Donald Trump is not only destroying America, he is destroying my chance at romance.
As a single woman living in downtown Toronto, I meet all sorts of men. In February of 2016, however, while taking the subway to work, one in particular caught my eye. We began to chat and I found myself instantly drawn to him.
I noticed early on that our politics were different. I strive to build my life around progressive ideals -- I work for a non-profit organization, actively participate in public demonstrations and protests, and am looking for a "life partner." He was traditional, conservative, worked in corporate finance, and was hoping to find a "wife."
Such strong political differences would usually be enough to turn me off, but there was something about our connection that made it hard for me to walk away. I decided that instead of following my regular pattern of cutting and running, I would give us a chance to explore these differences and see what comes of it.
It worked out very well! What was a fairly slow start turned into something more serious. As of October, we were officially a thing.
But there was a cloud hanging over us, threatening to ruin our happiness: The 2016 presidential election.
I did my best to shelter our love from that external reality because I feared ruining a good thing. I knew that if my man in any way supported Trump, it would be hard for me to stay with him.
I chose to remain in ignorant bliss as opposed to facing the alternative facts. I even ensured we attended separate election night parties so that I could maintain my commitment to avoidance, and therefore, to him.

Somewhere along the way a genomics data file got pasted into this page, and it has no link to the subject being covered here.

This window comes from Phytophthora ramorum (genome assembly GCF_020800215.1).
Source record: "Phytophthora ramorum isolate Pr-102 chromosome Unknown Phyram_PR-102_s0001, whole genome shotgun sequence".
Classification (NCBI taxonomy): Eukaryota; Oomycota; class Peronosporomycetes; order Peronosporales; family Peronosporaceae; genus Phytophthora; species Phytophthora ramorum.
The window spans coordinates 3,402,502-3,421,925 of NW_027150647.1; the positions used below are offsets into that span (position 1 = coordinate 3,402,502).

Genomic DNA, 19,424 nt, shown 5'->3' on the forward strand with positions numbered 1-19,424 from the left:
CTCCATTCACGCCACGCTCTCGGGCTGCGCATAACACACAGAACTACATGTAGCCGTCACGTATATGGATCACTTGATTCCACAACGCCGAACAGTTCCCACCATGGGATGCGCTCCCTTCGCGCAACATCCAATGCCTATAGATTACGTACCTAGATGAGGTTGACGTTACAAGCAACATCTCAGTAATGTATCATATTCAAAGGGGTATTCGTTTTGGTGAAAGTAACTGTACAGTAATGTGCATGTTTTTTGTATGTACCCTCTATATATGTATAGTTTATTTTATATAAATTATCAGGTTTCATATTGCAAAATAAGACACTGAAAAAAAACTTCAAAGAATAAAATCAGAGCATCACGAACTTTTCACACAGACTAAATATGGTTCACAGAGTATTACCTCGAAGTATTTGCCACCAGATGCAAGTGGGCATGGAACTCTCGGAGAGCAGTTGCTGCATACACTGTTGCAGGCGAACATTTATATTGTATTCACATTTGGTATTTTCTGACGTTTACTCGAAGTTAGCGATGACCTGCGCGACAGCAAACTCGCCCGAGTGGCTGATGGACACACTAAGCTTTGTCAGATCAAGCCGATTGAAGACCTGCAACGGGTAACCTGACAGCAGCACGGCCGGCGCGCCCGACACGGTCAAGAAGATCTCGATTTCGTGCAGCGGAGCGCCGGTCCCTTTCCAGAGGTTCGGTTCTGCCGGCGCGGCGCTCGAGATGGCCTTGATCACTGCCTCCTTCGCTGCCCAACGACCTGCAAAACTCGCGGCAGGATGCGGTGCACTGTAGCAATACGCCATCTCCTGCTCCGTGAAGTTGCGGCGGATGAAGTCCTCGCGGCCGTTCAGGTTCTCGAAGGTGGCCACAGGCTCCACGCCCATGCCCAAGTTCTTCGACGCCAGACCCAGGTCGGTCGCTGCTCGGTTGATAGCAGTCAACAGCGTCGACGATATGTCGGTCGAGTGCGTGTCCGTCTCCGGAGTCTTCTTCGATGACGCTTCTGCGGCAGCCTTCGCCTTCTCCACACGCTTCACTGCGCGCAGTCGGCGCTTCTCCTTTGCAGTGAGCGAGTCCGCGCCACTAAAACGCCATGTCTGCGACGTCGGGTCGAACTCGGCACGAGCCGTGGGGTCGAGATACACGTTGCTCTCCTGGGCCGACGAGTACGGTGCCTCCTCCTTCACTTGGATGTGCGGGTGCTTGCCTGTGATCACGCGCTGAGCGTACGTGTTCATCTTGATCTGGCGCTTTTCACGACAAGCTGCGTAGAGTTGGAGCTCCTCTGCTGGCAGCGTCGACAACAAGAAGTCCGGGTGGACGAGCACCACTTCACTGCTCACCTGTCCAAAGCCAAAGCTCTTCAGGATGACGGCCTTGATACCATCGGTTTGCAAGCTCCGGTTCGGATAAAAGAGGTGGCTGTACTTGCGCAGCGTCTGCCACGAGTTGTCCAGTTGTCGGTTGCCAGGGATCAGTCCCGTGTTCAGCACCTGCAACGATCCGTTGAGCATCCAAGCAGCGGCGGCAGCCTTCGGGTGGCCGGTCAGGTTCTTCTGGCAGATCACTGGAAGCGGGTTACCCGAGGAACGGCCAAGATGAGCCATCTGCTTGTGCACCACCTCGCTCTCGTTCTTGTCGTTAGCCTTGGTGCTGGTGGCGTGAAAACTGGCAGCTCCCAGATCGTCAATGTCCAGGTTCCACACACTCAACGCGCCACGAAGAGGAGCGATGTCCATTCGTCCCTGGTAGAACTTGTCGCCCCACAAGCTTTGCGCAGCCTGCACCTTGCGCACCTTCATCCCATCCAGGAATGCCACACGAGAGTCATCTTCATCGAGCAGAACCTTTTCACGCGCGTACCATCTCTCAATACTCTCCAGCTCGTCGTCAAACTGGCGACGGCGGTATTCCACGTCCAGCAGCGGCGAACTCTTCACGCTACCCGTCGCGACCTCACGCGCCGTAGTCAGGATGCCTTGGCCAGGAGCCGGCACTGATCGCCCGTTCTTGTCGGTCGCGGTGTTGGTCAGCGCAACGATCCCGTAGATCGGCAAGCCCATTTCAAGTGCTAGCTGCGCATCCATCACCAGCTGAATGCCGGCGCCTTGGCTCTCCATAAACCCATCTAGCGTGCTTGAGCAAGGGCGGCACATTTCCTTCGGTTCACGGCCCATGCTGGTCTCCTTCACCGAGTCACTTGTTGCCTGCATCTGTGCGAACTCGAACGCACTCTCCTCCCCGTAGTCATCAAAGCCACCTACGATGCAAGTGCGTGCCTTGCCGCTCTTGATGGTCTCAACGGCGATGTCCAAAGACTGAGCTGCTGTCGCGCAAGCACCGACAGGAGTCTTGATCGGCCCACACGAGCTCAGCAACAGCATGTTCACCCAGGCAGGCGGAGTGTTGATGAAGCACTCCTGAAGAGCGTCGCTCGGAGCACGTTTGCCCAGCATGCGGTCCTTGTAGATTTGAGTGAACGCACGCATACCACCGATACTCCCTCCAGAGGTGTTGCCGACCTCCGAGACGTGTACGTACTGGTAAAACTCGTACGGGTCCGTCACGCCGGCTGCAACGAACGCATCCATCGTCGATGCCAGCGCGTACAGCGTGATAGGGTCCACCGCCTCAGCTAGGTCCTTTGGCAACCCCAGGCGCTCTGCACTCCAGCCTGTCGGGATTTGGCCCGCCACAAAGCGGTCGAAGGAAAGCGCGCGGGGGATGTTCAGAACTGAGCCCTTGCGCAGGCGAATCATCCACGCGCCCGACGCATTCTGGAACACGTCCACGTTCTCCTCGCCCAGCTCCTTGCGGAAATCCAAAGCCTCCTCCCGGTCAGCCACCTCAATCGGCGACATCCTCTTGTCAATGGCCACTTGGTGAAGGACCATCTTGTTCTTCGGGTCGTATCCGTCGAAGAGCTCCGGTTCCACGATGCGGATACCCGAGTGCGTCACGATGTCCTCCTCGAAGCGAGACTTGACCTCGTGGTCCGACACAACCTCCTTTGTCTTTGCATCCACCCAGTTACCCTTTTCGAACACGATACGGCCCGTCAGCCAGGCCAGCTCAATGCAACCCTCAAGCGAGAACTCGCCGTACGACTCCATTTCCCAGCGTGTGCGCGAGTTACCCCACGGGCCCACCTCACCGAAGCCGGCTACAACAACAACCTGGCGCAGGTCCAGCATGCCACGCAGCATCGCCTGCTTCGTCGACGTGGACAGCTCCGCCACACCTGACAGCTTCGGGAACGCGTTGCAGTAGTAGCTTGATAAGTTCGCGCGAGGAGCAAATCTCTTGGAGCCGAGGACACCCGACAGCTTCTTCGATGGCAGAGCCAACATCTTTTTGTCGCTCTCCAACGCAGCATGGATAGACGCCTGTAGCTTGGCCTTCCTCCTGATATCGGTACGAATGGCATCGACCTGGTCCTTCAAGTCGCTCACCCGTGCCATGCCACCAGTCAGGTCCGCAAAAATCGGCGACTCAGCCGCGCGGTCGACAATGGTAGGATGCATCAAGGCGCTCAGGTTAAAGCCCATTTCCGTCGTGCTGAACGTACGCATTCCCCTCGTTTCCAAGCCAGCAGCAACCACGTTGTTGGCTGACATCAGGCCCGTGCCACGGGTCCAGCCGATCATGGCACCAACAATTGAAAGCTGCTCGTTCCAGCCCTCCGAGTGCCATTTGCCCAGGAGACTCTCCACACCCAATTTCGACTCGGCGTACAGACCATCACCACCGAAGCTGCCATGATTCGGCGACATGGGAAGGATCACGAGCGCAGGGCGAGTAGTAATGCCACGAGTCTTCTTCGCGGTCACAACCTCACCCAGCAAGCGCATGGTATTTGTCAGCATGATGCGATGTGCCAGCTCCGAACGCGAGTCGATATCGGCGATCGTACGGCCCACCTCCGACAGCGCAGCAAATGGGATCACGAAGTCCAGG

My expert attempts to keep politics out of our relationship worked well until Trump took office. The POTUS began to take measures that would weaken the affordable care act, environmental protections, the rights of immigrants and refugees, and women's reproductive health.
For me, all of this was too much. I grew weary and needed support to cope with the sense of despair I felt was about to consume me.
I reached out to my gentleman friend, and thus began the beginning of the end of our relationship.
Trump's decisions that I found horrifying, my fella felt were "quite reasonable." Trumps statements that I found divisive and hate-filled, my gentleman thought were "being blown out of proportion." I had concerns about the POTUS and his cabinet members' conflicts of interest, while my partner thought those same conflicts would help them "make sensible decisions."
As I discussed my dilemma with others, I learned that my experience was not unique.
As he expressed each of these beliefs, I could feel my love for him fading away. What I had suspected was made clear: for me, liking Donald Trump was a deal breaker.
I started wondering, "Am I being too picky?" "Are my standards too high?" "Am I expecting too much or just looking for a carbon copy of myself?"
I had an intelligent, kind, caring man (who, I might add, lived only an eight-minute walk from me. That kind of geographic convenience in a sprawling area like the GTA cannot be undervalued), and I am leaving him because our perspectives on Trump's actions differ???
As I discussed my dilemma with others, I learned that my experience was not unique. Trump was not only destroying my relationship, he was ruining family dinners, ending friendships, and causing rifts among otherwise collegial colleagues.
I began to ponder this phenomenon, and came to the following conclusion: disagreements over Trump do not simply reflect differences in opinion. Trump's outlandish style and disruptive decisions have come to serve as the vehicle through which individuals confront and evaluate differences between their core values.
I wasn't upset because my fella and I had political views that were not 100% aligned. What concerned me was that, in order to have said views, he must be operating by a set of values that differ so fundamentally from mine that they are almost incompatible.
So, here I am, on my own again. If there are any single, progressive-minded, Trump-hating men out there, drop me a line. Unlike the POTUS, I trust you won't grab me by the pussy.
Unless, of course, I want you to. ;-)
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